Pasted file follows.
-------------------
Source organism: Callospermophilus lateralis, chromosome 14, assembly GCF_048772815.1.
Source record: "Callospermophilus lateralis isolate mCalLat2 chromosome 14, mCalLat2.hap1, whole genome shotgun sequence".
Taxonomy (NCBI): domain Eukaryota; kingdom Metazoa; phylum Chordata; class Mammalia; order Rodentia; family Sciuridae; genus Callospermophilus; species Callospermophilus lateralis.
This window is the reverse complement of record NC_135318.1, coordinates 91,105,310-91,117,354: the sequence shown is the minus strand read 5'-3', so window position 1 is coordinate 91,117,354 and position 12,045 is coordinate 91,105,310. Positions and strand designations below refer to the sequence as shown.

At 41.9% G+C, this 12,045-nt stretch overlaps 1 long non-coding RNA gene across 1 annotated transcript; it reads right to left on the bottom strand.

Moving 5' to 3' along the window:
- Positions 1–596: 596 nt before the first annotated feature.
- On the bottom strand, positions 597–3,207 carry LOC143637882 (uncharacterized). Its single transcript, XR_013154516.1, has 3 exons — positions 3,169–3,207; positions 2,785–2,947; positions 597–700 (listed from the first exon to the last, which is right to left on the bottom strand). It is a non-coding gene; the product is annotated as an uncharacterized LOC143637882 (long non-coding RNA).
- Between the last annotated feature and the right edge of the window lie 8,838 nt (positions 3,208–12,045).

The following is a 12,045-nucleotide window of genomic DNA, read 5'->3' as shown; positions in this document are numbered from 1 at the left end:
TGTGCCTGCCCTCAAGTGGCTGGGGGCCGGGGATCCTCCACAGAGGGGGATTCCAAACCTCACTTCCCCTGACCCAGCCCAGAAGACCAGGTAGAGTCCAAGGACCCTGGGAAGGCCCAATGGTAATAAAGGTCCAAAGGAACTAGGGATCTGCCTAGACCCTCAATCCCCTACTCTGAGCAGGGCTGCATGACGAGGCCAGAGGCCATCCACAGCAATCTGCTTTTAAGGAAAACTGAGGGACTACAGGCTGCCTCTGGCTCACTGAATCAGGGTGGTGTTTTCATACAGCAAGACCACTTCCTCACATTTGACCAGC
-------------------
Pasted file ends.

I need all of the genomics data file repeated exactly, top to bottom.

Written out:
Source organism: Callospermophilus lateralis, chromosome 14, assembly GCF_048772815.1.
Source record: "Callospermophilus lateralis isolate mCalLat2 chromosome 14, mCalLat2.hap1, whole genome shotgun sequence".
Taxonomy (NCBI): domain Eukaryota; kingdom Metazoa; phylum Chordata; class Mammalia; order Rodentia; family Sciuridae; genus Callospermophilus; species Callospermophilus lateralis.
This window is the reverse complement of record NC_135318.1, coordinates 91,105,310-91,117,354: the sequence shown is the minus strand read 5'-3', so window position 1 is coordinate 91,117,354 and position 12,045 is coordinate 91,105,310. Positions and strand designations below refer to the sequence as shown.

At 41.9% G+C, this 12,045-nt stretch overlaps 1 long non-coding RNA gene across 1 annotated transcript; it reads right to left on the bottom strand.

Moving 5' to 3' along the window:
- Positions 1–596: 596 nt before the first annotated feature.
- On the bottom strand, positions 597–3,207 carry LOC143637882 (uncharacterized). Its single transcript, XR_013154516.1, has 3 exons — positions 3,169–3,207; positions 2,785–2,947; positions 597–700 (listed from the first exon to the last, which is right to left on the bottom strand). It is a non-coding gene; the product is annotated as an uncharacterized LOC143637882 (long non-coding RNA).
- Between the last annotated feature and the right edge of the window lie 8,838 nt (positions 3,208–12,045).

The following is a 12,045-nucleotide window of genomic DNA, read 5'->3' as shown; positions in this document are numbered from 1 at the left end:
TGTGCCTGCCCTCAAGTGGCTGGGGGCCGGGGATCCTCCACAGAGGGGGATTCCAAACCTCACTTCCCCTGACCCAGCCCAGAAGACCAGGTAGAGTCCAAGGACCCTGGGAAGGCCCAATGGTAATAAAGGTCCAAAGGAACTAGGGATCTGCCTAGACCCTCAATCCCCTACTCTGAGCAGGGCTGCATGACGAGGCCAGAGGCCATCCACAGCAATCTGCTTTTAAGGAAAACTGAGGGACTACAGGCTGCCTCTGGCTCACTGAATCAGGGTGGTGTTTTCATACAGCAAGACCACTTCCTCACATTTGACCAGC